Ag Achievements

The Southeastern Youth Fair runs February 20 through February 27, and as the largest all-youth fair event in the state of Florida, it’s one to put on the calendar.



Executive Director Denise Deen is one of only two employees who make the fair possible each year, and 2016 will be her sixth year. She says the fair is undoubtedly a community event—volunteers from the area are the only reason it’s possible. Local organizations sponsor each show and provide knowledgeable personnel to set up, run and tear down the various exhibitions.


“We have wonderful volunteers that handle each show, and they have expertise in each show. For example, the steer show is run by Marion County Cattlemen,” Denise explains. “Each show has its own coordinator. That person usually gets a committee of more volunteers. No one person could run a show—it takes a village. We set up all the logistics, and they do all the work with the animals, like weigh-ins and setting up pens. They work so hard purely because they enjoy what they’re doing and helping the kids.”



With approximately 1,000 exhibitors this year, all members of Marion County 4-H clubs and FFA chapters, there’s no shortage of sights to see. They’ll be competing in 27 different events in four categories: market animals, animals, home arts and other. Market animals are the staple, and these projects start months in advance at animal weigh-in days.


Steers, goats, lambs and hogs will all be trailered to the fairgrounds to be shown and sold. The swine show is slated to be the largest with 291 hogs weighed in (though not all will make it to show day), which is 90 more than last year.



Lori Albritton has been teaching agriculture for 21 years and recently moved to North Marion High School where she leads 50 students in the school’s FFA chapter. She sees how hard her students work each day to prepare their project animals for the fair.


“It goes all the way back to the beginning from feeding and nutrition to exercising. The kids have to keep record books on everything, like feed expenses and building a pen. They’re selling them for meat, so daily exercise builds their muscles,” she explains. She says the students also practice setting up their animals, which means training them to stand properly in the ring to look their best for buyers.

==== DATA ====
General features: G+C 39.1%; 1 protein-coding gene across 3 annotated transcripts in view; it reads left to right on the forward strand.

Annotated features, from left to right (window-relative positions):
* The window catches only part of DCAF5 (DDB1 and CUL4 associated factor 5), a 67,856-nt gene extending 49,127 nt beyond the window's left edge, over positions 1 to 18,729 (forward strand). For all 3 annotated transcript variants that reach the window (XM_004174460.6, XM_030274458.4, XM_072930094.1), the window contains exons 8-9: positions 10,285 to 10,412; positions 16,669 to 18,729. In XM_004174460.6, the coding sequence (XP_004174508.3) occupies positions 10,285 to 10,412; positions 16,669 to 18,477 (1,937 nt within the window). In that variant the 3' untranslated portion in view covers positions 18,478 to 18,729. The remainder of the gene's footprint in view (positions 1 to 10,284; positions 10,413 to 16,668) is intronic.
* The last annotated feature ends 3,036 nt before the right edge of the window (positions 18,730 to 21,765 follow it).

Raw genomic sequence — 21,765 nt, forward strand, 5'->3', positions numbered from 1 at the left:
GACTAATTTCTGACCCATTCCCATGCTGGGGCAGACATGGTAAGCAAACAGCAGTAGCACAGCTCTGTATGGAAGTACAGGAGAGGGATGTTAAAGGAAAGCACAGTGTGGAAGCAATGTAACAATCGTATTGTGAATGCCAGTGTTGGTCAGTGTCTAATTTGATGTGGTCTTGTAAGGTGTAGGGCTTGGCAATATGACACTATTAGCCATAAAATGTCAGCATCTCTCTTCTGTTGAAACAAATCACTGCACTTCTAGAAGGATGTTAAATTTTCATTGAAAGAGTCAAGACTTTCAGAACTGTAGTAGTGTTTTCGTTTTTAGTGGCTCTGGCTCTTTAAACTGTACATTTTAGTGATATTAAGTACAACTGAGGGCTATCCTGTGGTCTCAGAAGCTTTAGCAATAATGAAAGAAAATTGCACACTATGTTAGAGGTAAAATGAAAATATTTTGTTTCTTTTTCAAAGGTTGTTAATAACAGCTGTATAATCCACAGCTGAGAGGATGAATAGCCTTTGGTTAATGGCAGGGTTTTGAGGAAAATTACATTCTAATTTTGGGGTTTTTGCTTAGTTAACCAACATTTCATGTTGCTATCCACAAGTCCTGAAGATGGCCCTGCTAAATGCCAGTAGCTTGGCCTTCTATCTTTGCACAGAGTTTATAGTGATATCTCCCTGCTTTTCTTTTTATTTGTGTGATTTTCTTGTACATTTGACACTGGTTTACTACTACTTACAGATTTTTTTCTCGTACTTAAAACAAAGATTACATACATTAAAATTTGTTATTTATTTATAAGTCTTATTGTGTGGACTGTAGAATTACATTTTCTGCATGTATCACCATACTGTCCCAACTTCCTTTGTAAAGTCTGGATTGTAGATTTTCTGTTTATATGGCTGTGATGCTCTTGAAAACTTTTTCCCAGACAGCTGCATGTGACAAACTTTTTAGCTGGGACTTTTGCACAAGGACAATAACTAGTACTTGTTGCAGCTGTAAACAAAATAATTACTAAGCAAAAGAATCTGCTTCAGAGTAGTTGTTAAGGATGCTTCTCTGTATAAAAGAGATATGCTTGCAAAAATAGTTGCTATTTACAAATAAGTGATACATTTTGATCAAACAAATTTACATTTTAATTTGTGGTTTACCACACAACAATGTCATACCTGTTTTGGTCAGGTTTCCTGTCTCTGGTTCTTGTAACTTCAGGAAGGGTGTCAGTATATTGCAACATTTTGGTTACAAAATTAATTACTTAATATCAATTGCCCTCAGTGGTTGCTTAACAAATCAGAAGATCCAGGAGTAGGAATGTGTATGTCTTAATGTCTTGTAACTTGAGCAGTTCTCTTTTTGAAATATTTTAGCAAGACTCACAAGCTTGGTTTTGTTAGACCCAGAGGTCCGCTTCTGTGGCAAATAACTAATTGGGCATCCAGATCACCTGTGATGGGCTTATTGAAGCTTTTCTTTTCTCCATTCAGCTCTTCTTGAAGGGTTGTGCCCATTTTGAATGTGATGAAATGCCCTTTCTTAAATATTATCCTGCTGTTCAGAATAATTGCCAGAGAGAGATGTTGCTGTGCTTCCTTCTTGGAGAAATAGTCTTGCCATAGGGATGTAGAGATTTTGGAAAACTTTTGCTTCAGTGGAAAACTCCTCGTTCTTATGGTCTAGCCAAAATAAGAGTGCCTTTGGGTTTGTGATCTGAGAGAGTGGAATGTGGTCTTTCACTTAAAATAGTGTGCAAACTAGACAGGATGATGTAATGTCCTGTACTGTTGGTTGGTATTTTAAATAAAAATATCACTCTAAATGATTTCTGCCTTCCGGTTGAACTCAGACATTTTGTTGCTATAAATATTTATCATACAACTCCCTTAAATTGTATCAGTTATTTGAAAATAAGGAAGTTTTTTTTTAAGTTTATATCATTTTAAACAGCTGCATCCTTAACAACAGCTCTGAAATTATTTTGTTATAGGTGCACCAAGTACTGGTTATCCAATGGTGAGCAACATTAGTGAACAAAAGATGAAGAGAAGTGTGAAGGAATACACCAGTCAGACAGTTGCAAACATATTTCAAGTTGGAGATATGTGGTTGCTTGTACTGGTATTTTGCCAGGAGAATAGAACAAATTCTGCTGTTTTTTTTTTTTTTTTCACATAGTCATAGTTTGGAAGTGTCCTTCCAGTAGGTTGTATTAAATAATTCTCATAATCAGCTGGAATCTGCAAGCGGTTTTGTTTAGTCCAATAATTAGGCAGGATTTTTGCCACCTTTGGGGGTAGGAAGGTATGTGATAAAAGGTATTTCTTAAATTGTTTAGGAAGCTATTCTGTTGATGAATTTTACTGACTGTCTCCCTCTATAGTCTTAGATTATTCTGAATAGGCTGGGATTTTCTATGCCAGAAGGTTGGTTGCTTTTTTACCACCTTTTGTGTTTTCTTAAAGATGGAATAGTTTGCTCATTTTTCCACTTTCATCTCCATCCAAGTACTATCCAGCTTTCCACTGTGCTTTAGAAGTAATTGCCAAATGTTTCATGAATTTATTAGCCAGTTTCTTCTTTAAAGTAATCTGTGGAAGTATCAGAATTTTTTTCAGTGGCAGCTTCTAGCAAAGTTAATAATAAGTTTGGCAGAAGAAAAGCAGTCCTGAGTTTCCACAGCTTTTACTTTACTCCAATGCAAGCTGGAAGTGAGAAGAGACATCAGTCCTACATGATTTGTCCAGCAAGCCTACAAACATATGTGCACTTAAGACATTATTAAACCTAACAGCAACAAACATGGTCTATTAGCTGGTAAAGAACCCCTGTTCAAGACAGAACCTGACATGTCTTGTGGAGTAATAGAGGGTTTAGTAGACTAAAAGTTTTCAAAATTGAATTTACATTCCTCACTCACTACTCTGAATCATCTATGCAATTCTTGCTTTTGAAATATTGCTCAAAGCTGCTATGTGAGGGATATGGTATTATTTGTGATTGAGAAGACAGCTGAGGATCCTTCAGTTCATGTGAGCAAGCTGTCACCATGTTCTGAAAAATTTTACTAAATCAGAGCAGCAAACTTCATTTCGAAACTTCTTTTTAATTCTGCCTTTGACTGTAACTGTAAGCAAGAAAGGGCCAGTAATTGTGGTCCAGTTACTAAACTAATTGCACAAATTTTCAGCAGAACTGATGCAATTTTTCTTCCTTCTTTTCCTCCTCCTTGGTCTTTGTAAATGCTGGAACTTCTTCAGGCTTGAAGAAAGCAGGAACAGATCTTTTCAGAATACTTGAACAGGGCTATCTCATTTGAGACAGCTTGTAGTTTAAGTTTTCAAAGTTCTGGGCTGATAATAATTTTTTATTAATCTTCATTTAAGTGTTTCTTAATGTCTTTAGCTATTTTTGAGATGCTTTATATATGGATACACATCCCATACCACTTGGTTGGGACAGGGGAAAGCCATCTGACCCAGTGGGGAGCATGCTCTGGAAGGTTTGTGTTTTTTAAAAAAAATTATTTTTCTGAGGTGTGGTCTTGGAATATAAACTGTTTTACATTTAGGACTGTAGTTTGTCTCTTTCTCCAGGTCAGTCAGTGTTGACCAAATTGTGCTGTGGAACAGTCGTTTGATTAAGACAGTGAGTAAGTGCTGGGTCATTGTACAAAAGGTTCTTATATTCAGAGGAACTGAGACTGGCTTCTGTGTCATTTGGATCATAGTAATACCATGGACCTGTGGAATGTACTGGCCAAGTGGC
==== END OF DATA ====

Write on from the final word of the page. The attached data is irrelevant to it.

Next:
“Right before the fair, around January, students write buyer letters and visit people to invite them to the fair and are basically marketing their animals,” says Lori.


One of her FFA members, senior Derek Sharp, has shown at every Southeastern Youth Fair since 2011. This year he’s showing one steer, multiple beef heifers and a market lamb, so he’s no stranger to show preparations.



“We get our steer at the beginning of the project anywhere from late spring to end of summer before September when our initial weigh-in is,” says Derek. “From that point, we work on halter breaking. That involves getting the animal’s trust so it’s used to being around you. Usually these calves come off the ranch, and they’re not used to being touched. You work with them every day, training them to set up and set their legs correctly for how you want them to look in the show.” Hair care is important, too, especially for the lambs, of course. But one thing is pivotal for every project animal: food.


“Nutrition is a whole different ball game,” says Derek. “There’s so much involved. If it’s too hot, they won’t want to eat, or if it’s too cold, they may feel hungrier. We always choose a high-quality feed because we believe what you put in is what you’ll get out. If you invest your money, you’ll get a high-quality finished product at the end of the project.”


Record books are a part of livestock projects most fair visitors won’t see, but competitors spend hours making sure their records are thorough and will hold up under the judges’ scrutiny. Inside are inventories for tracking costs per unit of feed and purchase dates, materials for building pens and other expenses like bedding and brushes. There is also an animal health record for dates it received deworming medication.